Spurred by the drama of the Cuban Missile Crisis and a young man's desire to be a player on the international scene, I decided to major in political science and pursue a career in the diplomatic corps. The year 1967 found me, an up-and-coming diplomatic aide, on the staff of the US Ambassador to the United Nations, Arthur Goldberg.

In the first week of June I received a call from a cousin of mine. In an anxious voice, she asked that I stop by at her apartment after work. As I sat in their living room that evening, she and her husband told me the cause of their distress. Their only child, Abraham-a young man several years my junior who had become a baal teshuvah the year before-was studying at a Lubavitcher yeshivah in Israel. Alarmed by the increasing talk of war, they sent him a plane ticket and begged him to come home. Abraham remains adamant in his refusal: the Lubavitcher Rebbe says to stay.

"We tried to approach the Rebbe," my cousin continued. "We wanted to explain to him that Abraham is our only child, that he is our entire life, and to appeal to him to please allow Abraham to return home. But it seems that one must wait several months for an audience with the Rebbe. We wrote him a letter, as his secretaries advised, and received this as a reply." She showed me a short note with the sentence, "The Guardian of Israel neither sleeps nor slumbers." She seemed little eased by the quote from Psalms.

"Tell us, Joe," my cousin asked, "What's really going on? You have the inside story. Is Israel in any real danger?"

I didn't want to add to their distress, but I felt duty-bound to tell them the truth: the State of Israel is indeed in grave danger. War is all but certain. The Arab states have mobilized forces far superior to Israel's and stand a good chance of defeating the tiny Jewish state; if this happens, I didn't want to imagine the fate of the Jews residing there. My boss, Mr. Goldberg, a deeply committed Jew, cannot sleep at night. "I cannot emphasize enough how serious the situation is," I concluded. "We must get Abraham out of there at once!"

"But how?" cried my cousin. "To him, the Rebbe's word is law. If the Rebbe says to stay, he'll stay!"

"Listen," I said, "I'll speak with the Rebbe. When I introduce myself as Mr. Goldberg's aide, I'm sure to be received immediately. I am certain that I will succeed in persuading him to allow Abraham to come home."

The next morning I contacted the Rebbe's personal secretary, Rabbi Hodakov. I introduced myself as a member of the United States delegation to the UN and said that I had an "urgent matter" to discuss with the Rebbe. Rabbi Hodakov promised to contact me shortly. A half-hour later he called back to inform me that the Rebbe would see me the following night at 2:00 am.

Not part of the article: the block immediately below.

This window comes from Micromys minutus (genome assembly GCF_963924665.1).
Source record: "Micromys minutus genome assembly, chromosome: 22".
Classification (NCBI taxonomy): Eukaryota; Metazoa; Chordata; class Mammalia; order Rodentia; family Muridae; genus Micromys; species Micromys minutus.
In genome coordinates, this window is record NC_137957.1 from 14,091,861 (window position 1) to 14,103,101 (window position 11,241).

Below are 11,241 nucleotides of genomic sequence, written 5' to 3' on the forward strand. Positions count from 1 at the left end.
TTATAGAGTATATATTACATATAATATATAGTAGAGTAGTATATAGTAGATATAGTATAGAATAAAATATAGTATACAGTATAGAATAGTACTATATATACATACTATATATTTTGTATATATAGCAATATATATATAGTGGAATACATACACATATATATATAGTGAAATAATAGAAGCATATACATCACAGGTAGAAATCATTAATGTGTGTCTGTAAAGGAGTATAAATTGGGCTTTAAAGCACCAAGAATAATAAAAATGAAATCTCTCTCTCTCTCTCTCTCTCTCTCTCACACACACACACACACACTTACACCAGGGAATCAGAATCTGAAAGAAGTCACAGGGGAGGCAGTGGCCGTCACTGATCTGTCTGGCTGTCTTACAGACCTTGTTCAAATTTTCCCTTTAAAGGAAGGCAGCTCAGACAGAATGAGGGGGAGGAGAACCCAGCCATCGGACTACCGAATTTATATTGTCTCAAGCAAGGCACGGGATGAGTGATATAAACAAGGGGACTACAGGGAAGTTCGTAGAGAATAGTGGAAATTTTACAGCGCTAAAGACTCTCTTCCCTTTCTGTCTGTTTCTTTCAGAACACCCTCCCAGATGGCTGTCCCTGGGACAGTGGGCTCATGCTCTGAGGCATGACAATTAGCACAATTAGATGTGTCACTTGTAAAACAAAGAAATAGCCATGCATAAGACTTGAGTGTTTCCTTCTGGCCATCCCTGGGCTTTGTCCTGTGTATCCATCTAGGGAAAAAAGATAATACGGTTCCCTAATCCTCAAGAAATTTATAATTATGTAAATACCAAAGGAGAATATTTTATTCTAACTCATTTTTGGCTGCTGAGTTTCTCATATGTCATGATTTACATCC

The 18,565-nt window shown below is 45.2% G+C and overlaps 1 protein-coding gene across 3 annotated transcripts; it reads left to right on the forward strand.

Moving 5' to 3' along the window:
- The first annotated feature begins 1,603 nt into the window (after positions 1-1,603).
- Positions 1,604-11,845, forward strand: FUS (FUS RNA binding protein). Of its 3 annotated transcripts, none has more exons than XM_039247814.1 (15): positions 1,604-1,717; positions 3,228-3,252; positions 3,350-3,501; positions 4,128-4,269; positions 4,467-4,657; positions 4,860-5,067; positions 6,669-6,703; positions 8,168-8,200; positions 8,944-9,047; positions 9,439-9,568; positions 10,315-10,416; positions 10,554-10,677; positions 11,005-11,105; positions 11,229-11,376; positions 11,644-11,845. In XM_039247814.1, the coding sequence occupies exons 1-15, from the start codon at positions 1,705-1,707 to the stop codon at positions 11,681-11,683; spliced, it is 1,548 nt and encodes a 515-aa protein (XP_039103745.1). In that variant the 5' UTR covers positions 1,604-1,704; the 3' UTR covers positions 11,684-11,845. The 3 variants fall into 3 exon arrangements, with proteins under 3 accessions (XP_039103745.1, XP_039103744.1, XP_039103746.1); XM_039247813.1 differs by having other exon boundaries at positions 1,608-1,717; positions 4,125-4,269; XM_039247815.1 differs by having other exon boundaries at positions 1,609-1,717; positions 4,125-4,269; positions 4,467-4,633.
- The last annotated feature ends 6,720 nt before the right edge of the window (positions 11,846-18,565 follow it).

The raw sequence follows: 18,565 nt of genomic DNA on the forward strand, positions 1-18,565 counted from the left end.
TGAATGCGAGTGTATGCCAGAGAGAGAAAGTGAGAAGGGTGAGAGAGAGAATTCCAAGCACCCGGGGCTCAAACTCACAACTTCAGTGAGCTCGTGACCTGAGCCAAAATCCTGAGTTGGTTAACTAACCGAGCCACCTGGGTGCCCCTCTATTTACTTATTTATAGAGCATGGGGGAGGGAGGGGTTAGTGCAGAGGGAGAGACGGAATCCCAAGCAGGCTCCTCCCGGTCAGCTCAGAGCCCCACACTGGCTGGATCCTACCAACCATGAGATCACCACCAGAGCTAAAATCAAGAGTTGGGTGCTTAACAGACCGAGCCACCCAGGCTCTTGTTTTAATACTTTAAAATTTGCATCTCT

There was more white in the beard, but otherwise the youthful face and manner had changed little. The same noble countenance, the same penetrating eyes gazed at me from across the desk that night, almost fifteen years after the my last meeting with the Rebbe.

The handshake was firm and warm. "I have already had the privilege of meeting the Rebbe," I began, "Grandfather brought me before my bar mitzvah." The Rebbe's broad smile assured me that he indeed remembered me.

"I must apologize to the Rebbe," I went on. "I'm afraid that I used my position rather unjustly to gain this audience. The 'urgent matter' I spoke of is a personal one."

Again, the Rebbe's warm smile put me at ease. Encouraged, I told the Rebbe about my cousins and their son. "The parents are beside themselves with anxiety." I concluded. "They would greatly appreciate it if the Rebbe would allow their only child to come home until the danger blows over."

The warm smile had disappeared. A grave expression now cloaked the Rebbe's features. "I have thousands of only children in the Land of Israel," said the Rebbe. "If I tell them to remain there, it is because I am certain that no harm shall befall them. Tell your cousin and her husband that they can put their fears to rest. The Guardian of Israel neither sleeps nor slumbers. G‑d watches over His people wherever they are, and especially in the Holy Land."

"Rebbe," I said, "with all due respect, they cannot put their fears to rest. Neither can I. Perhaps the Rebbe is unaware of the gravity of the situation, but because of my position I am privy to extremely reliable information. Unfortunately, as we speak, the state of Israel is in grave danger."

"Israel," said the Rebbe with absolute conviction, "is not in grave danger. She stands on the threshold of a great victory. With the Almighty's help, this month shall be a month of great miracles for the Jewish nation.

"Now," continued the Rebbe, "If you don't mind, I would like to request something of you. Tell Abraham's father that he, too, can do something for the our brethren in the Land of Israel: tell him that I request that he begin observing the mitzvah of donning tefillin every weekday. I ask that you, too, should begin the daily observance of this mitzvah. I don't know how much you can help Israel in your capacity as an assistant to the UN Ambassador, but with your daily donning of tefillin you will certainly contribute to Israel's victory-without," added the Rebbe with a slight smile "encountering any complications of 'divided loyalties'..."